Our last day was spent in a more sedate manner and we took the old steam train onto the moor. Since we both love trains, we were in our element. The journey took about an hour and a bit, and we passed through Goathsmead station which became Hogsmead Station in the Harry Potter films. Great fun. Excuse the tilted photo, but I was hanging out the window at the time.20150611_105326

We had such a great time in Whitby, that we’ve put it on our places to revisit at some time in the future. So far the decision to explore the UK and see more of our own country has proved extremely fruitful, and as far as Whitby goes, I’m so glad I got to visit even if it took me more years that I care to admit to make it happen.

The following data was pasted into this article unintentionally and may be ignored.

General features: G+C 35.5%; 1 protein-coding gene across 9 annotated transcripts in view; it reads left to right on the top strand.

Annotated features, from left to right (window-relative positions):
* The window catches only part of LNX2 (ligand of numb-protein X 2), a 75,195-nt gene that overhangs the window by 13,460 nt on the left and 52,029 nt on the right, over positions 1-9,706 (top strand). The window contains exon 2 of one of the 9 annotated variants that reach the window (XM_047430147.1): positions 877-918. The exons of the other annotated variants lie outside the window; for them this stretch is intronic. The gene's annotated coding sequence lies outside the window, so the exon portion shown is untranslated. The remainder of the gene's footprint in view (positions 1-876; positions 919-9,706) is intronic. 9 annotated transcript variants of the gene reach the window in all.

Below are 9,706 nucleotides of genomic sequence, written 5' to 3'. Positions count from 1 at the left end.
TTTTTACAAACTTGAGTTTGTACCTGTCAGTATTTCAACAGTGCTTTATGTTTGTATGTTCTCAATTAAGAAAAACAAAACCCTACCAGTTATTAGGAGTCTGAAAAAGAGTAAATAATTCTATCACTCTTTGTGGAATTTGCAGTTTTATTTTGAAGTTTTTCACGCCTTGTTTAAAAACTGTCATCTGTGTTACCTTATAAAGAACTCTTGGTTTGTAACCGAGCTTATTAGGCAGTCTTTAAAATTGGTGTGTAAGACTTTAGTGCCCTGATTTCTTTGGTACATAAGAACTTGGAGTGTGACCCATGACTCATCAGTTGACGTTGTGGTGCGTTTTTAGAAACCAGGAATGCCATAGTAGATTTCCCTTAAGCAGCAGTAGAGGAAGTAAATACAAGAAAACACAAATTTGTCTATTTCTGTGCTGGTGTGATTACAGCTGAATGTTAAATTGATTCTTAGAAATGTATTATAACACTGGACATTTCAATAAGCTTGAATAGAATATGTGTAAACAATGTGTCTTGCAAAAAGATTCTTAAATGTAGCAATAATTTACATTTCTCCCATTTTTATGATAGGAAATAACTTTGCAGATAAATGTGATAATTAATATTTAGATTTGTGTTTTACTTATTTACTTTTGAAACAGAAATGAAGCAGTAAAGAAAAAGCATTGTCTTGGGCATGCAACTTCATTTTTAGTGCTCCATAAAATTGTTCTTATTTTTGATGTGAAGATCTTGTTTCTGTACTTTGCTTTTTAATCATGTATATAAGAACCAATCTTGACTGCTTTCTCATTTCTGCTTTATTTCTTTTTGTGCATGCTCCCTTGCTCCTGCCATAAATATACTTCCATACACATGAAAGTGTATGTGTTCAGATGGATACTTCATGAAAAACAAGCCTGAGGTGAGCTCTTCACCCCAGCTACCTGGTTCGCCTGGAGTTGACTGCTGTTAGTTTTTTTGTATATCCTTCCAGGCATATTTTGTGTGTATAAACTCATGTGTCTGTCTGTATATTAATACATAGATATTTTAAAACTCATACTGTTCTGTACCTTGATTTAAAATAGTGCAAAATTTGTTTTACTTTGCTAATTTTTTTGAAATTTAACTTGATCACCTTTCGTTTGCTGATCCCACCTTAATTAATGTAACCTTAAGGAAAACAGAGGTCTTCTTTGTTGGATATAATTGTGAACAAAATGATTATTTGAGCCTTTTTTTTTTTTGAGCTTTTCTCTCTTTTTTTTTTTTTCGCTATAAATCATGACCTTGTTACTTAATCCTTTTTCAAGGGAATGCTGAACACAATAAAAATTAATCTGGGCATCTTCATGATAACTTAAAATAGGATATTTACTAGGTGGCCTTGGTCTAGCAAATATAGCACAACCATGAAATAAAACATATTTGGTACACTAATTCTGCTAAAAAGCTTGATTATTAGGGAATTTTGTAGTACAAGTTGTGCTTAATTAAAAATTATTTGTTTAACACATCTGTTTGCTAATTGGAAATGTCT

My Day in Court

Last month, while on holiday in Cornwall, I got to do jury service. But it was a case with a difference. It was for a real murder that took place over 160 years ago on Bodmin Moor. Here’s the blurb from the visitor booklet, The Courtroom Experience:

In 1844 on the windswept slopes of Bodmin Moor, the body of a local girl, Charlotte Dymond was found. Matthew Weeks, her boyfriend was arrested and charged with her murder. But was he guilty? Who do you think was the guilty party?

Come and act as a member of the jury in a re-enactment of Matthew’s trial in the very building in which the trial took place. Guilty or not guilty, you must decide!